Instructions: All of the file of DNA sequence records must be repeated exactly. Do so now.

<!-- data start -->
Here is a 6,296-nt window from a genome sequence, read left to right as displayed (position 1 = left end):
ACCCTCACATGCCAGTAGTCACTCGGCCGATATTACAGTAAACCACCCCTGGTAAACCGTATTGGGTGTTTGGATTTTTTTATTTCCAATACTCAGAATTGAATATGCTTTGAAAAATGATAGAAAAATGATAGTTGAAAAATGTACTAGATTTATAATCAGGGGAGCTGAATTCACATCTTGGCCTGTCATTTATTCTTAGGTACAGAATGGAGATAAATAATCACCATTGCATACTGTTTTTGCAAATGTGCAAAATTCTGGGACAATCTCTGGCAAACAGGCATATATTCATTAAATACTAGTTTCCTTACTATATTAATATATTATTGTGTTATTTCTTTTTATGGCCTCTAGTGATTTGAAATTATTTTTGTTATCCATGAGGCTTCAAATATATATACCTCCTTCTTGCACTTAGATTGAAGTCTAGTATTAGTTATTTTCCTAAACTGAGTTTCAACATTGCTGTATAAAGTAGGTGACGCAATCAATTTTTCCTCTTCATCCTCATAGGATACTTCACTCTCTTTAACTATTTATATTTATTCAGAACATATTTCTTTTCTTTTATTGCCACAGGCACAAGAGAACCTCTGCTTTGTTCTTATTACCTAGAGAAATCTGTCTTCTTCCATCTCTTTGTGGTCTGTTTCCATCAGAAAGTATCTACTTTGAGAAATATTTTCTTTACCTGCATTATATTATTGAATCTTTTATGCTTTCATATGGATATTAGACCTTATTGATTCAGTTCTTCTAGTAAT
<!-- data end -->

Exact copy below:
Here is a 6,296-nt window from a genome sequence, read left to right as displayed (position 1 = left end):
ACCCTCACATGCCAGTAGTCACTCGGCCGATATTACAGTAAACCACCCCTGGTAAACCGTATTGGGTGTTTGGATTTTTTTATTTCCAATACTCAGAATTGAATATGCTTTGAAAAATGATAGAAAAATGATAGTTGAAAAATGTACTAGATTTATAATCAGGGGAGCTGAATTCACATCTTGGCCTGTCATTTATTCTTAGGTACAGAATGGAGATAAATAATCACCATTGCATACTGTTTTTGCAAATGTGCAAAATTCTGGGACAATCTCTGGCAAACAGGCATATATTCATTAAATACTAGTTTCCTTACTATATTAATATATTATTGTGTTATTTCTTTTTATGGCCTCTAGTGATTTGAAATTATTTTTGTTATCCATGAGGCTTCAAATATATATACCTCCTTCTTGCACTTAGATTGAAGTCTAGTATTAGTTATTTTCCTAAACTGAGTTTCAACATTGCTGTATAAAGTAGGTGACGCAATCAATTTTTCCTCTTCATCCTCATAGGATACTTCACTCTCTTTAACTATTTATATTTATTCAGAACATATTTCTTTTCTTTTATTGCCACAGGCACAAGAGAACCTCTGCTTTGTTCTTATTACCTAGAGAAATCTGTCTTCTTCCATCTCTTTGTGGTCTGTTTCCATCAGAAAGTATCTACTTTGAGAAATATTTTCTTTACCTGCATTATATTATTGAATCTTTTATGCTTTCATATGGATATTAGACCTTATTGATTCAGTTCTTCTAGTAAT